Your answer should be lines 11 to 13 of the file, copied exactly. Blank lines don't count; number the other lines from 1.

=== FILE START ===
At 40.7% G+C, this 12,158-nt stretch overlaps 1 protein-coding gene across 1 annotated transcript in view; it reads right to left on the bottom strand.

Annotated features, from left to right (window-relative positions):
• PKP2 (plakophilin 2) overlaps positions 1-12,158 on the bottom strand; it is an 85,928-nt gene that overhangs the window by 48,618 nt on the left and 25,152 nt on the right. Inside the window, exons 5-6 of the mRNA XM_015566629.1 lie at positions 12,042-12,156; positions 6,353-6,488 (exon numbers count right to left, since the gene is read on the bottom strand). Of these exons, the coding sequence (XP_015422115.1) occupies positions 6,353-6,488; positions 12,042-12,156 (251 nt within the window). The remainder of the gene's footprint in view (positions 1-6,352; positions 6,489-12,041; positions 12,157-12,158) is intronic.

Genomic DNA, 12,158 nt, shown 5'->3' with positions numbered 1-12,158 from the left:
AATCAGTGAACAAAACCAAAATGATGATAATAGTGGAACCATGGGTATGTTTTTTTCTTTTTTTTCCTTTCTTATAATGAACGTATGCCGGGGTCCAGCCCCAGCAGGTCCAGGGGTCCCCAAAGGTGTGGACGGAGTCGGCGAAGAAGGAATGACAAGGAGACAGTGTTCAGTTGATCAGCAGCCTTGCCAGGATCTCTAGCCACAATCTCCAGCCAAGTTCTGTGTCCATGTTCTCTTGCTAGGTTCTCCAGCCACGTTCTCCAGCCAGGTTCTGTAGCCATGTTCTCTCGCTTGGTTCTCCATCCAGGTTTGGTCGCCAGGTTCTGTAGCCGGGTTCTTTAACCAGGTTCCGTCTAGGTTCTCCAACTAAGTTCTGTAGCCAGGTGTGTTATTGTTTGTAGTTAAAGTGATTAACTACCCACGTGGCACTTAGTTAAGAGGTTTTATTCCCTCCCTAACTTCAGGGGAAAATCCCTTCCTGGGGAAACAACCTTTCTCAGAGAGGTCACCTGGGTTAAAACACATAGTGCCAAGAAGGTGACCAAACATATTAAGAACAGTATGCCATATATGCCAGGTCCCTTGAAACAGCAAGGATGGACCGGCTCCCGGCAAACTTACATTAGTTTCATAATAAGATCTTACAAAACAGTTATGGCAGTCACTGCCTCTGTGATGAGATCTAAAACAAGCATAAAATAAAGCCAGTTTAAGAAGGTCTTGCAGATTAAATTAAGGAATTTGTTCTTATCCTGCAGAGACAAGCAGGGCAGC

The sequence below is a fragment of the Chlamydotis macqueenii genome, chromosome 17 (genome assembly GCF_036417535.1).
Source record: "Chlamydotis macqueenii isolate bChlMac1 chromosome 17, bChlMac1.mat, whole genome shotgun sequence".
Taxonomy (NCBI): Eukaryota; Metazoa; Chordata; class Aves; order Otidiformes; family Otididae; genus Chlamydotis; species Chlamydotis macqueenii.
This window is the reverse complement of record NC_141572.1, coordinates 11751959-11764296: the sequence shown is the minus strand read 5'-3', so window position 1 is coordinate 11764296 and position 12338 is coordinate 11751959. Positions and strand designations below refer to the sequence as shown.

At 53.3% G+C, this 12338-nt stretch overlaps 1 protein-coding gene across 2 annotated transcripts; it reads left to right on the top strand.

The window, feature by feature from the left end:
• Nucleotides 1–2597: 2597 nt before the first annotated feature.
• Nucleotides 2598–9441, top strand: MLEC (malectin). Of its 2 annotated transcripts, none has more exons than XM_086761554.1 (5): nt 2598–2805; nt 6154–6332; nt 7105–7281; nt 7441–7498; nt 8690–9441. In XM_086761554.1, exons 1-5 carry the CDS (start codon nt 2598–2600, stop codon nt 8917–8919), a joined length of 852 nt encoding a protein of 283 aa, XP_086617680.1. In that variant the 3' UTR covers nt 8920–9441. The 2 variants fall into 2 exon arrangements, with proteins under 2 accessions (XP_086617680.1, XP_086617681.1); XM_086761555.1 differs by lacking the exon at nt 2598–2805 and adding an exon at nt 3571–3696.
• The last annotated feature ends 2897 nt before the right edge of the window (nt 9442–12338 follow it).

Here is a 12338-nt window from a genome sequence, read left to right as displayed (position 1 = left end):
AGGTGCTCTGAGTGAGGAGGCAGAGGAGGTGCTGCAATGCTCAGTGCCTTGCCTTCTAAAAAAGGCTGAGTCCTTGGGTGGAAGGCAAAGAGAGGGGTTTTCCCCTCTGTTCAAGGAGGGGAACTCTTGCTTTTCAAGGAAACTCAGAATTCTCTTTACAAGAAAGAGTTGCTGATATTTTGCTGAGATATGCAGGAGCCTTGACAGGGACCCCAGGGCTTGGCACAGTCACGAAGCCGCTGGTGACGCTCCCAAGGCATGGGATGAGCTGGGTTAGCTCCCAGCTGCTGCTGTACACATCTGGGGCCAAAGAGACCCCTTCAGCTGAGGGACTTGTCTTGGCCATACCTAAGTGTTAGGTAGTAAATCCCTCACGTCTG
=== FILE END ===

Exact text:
The window, feature by feature from the left end:
• Nucleotides 1–2597: 2597 nt before the first annotated feature.
• Nucleotides 2598–9441, top strand: MLEC (malectin). Of its 2 annotated transcripts, none has more exons than XM_086761554.1 (5): nt 2598–2805; nt 6154–6332; nt 7105–7281; nt 7441–7498; nt 8690–9441. In XM_086761554.1, exons 1-5 carry the CDS (start codon nt 2598–2600, stop codon nt 8917–8919), a joined length of 852 nt encoding a protein of 283 aa, XP_086617680.1. In that variant the 3' UTR covers nt 8920–9441. The 2 variants fall into 2 exon arrangements, with proteins under 2 accessions (XP_086617680.1, XP_086617681.1); XM_086761555.1 differs by lacking the exon at nt 2598–2805 and adding an exon at nt 3571–3696.